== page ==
Story StickComments (0)
Measuring tools such as tapes are essential to woodworking success, but there are ways to simplify measuring, and transferring measurements, that also help to prevent transfer mistakes.
Story sticks can provide enough information on the location, size and needs of cabinetry to almost eliminate the need for a measuring tape (you still shouldn't leave home without it). When you're building cabinets, the actual measurements are not as important as their relationships to each other. Story sticks do a better job of presenting that relationship than does any measuring tape, while also providing a transfer medium that is dead accurate. Story sticks are really useful when you have a lot of repetitious cuts or items to make, as in drawers, but they can also be used to totally lay out a room for cabinets. As an example, let's grab two 8' long story sticks. These can be held together and marked to give the length of a wall from 8-1/2' to 14' (actually, a little longer, but for accuracy, try to add 20-25% to the lengths of the two sticks combined). Where the sticks overlap, make a mark and pencil in a quick description at that mark. Next, use the story sticks to mark out the location of any doors and windows, or other obstructions to base cabinets. You also use the story stick to mark out the locations of any plumbing and wiring already in place since those help determine cabinet placement.
Vertical Story Sticks
A vertical story stick does the same thing for countertop locations, toe kick locations, window sill locations, window top locations, light switch plates and similar marking needs. Each location is a penciled mark, with a small notation next to it--make sure the notations are small, but large enough to read easily, and long enough to be understandable a week or two or three down the road.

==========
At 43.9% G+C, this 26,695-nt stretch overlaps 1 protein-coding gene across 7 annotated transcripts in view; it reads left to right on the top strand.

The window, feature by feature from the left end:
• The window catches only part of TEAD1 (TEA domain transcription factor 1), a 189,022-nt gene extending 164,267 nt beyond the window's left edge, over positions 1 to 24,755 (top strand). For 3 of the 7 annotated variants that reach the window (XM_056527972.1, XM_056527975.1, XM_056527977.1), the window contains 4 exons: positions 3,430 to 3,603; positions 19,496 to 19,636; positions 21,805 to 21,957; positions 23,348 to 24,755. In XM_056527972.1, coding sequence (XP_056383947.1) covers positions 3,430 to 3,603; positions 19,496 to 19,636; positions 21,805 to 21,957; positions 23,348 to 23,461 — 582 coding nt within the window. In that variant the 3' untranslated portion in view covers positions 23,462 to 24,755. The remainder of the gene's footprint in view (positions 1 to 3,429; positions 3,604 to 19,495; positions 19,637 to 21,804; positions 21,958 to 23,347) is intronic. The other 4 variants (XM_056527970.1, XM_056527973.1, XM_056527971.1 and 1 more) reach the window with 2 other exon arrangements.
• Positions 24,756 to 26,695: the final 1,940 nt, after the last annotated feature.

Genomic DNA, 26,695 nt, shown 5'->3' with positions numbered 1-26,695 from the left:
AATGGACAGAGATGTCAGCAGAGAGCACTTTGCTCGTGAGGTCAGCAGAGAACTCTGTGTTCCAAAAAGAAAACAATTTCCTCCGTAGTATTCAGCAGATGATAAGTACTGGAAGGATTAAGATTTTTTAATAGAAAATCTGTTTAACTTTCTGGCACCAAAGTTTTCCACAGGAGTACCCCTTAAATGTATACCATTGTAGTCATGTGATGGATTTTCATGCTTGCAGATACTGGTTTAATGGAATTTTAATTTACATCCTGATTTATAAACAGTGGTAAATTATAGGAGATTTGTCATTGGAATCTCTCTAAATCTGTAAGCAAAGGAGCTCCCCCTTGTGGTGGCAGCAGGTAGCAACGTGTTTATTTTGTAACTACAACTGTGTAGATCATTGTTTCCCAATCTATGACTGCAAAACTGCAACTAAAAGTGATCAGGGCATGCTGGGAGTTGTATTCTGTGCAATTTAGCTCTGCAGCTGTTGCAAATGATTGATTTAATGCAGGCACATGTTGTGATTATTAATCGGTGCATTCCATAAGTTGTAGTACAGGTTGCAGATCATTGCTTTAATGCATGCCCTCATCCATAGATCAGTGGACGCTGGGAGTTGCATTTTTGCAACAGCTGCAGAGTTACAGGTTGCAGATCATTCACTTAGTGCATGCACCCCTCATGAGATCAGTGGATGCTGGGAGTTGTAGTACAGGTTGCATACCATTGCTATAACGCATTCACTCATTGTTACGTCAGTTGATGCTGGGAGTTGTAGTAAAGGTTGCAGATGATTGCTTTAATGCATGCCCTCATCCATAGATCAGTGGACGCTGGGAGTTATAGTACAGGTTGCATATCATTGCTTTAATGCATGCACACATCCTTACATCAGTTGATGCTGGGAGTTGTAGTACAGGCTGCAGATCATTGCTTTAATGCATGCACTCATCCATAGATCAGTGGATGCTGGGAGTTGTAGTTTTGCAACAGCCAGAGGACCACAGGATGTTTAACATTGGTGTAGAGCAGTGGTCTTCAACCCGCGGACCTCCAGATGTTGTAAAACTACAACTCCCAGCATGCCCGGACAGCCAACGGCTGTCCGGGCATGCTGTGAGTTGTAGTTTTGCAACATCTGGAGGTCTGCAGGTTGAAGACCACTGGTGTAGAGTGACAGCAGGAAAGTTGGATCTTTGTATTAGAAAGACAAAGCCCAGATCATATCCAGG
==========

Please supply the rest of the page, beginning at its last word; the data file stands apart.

Back in the shop, other story sticks can be prepared to show drawer front widths, drawer interior widths, drawer interior depths, cabinet depths or almost any measurement that is likely to need repeating. Door widths and heights may be on story sticks, as might toe kick depths, and much else.
Once you get used to story sticks, you'll consistently save time and energy when laying out cabinets, if you're doing more than two or three units (if the basic story sticks already exist in your shop, even a single cabinet can be laid out faster).
This great aid is simple to make: for greatest utility, and for durability, use 1-1/2" to 2" wide plywood in a light colored wood (so the pencil marks show readily). Hardwood plywoods such as birch and maple are generally easier to erase later, if needed.
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